As schoolchildren across America and the world attend classes virtually during the pandemic, decreased physical activity impacts their mental and physical health. What was once naturally part of a school day—biking or walking to and from school or the bus stop, walking between classrooms, P.E. gym games, 10-30 minutes of outdoor recess playtime—has been replaced by kids only steps away from bed to desk.
Kids still need outdoor playtime for sure, but with virtual learning, some breaks are only 5-10 minutes long, which leaves little time for bundling up for outdoor play during winter. Some kids may also be eating more often, with frequent snacks. To compensate, families need to be intentional about children getting sufficient daily exercise.
Spokane-based pediatrician Dr. Matt Thompson says there are five essential daily needs. (Disclosure: My kids are patients at his Kids Clinic.) “A standard recommendation for well-child visits with my patients is the ‘9-5-3-2-1-0’ guideline,” he says. “This means at least nine hours of adequate sleep, five servings of fruits and vegetables, three glasses of water, two hours or less of non-educational screen time, at least one hour of physical activity—any combination of recess, P.E., and playtime at home—and zero time spent eating in front of screens and no sweetened drinks.”
Being “physically active,” as defined by Spokane Regional Health District’s (SRHD) Active Living program, is having at least 60 minutes of exercise on five or more days per week. SRHD surveyed local teenagers in 2014, and the results showed alarming rates of youth more likely to be overweight or obese, diabetic, and depressed.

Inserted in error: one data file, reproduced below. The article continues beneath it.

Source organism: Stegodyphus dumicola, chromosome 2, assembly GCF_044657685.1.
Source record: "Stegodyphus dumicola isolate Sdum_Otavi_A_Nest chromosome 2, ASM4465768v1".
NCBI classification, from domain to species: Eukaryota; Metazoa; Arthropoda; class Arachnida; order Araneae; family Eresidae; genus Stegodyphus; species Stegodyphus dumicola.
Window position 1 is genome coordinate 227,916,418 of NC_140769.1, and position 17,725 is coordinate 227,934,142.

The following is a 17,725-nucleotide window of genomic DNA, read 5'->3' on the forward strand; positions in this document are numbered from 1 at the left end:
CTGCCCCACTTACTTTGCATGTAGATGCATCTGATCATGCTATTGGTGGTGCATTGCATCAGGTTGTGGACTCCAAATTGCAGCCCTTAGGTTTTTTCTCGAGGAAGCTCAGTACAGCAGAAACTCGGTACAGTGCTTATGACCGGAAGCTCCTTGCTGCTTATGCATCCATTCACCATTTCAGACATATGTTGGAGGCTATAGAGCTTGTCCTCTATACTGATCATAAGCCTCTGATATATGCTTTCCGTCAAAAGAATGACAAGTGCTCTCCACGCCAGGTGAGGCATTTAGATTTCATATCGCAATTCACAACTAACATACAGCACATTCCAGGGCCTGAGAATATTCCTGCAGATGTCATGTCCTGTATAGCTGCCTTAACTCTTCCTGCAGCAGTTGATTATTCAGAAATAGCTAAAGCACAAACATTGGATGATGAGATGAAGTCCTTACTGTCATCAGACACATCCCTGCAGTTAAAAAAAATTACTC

Spokane mom Michelle Jones, whose 12-year-old son, Justus, is in 6th grade at Spokane International Academy, says he “likes to run in between his classes, weather permitting. He knows exactly how far he can go to get back to his next class.” Additionally, Justus uses an indoor mini trampoline for exercise. “I’m proud of him for finding things that work. He listens to music on a low level and it helps him, and he uses ‘fidgets’ [with his hands during class].”
Having a fun variety of activities will motivate a commitment to routine. Here are five ways for kids of all ages to get physical activity during short class breaks on virtual schooldays.
- Doorway pull-up bar: Kids can hang, arm-swing, and exercise their shoulder, arm, back, and abdominal muscles. Maxi brand has a double-locking system and foam-padded bar. Kids can use it each time they go in and out of a room, whether hopping up to swing or do a chin-up or pull-up.
- Indoor mini trampoline: Quick cardio that’s more efficient than running. Some models are foldable for easy stow-away storage and include a balance bar.
- Sensory bag: Snug, stretch-fabric, rectangle body-sized “socks” provide sensory, tactile input through resistance and pressure on joints and muscle. While wearing one, kids can do yoga poses, calisthenics, jump on a trampoline, or dance.
- Folding gym mat: Use for tumbling moves or as a boost pad for a pull-up bar. (Examples of kids’ gymnastics mats, and IKEA also makes one.)
- Bike trainer: Set-up a youth bike on a stationary trainer.
Parents have also told me about their kids using boxing bags, practicing parkour moves on furniture, in-line or roller skating in the kitchen or garage, or playing spike ball indoors. When it’s not quick and easy to get outside, challenge kids to think creatively about how to get their bodies moving, with eyes off a screen, to maintain fitness and wellness year-round.
Out There Kids columnist Amy McCaffree works from home while her two children attend virtual school during the COVID-19 pandemic. She enjoys alpine skiing, camping, paddling, biking, and walking with her dog.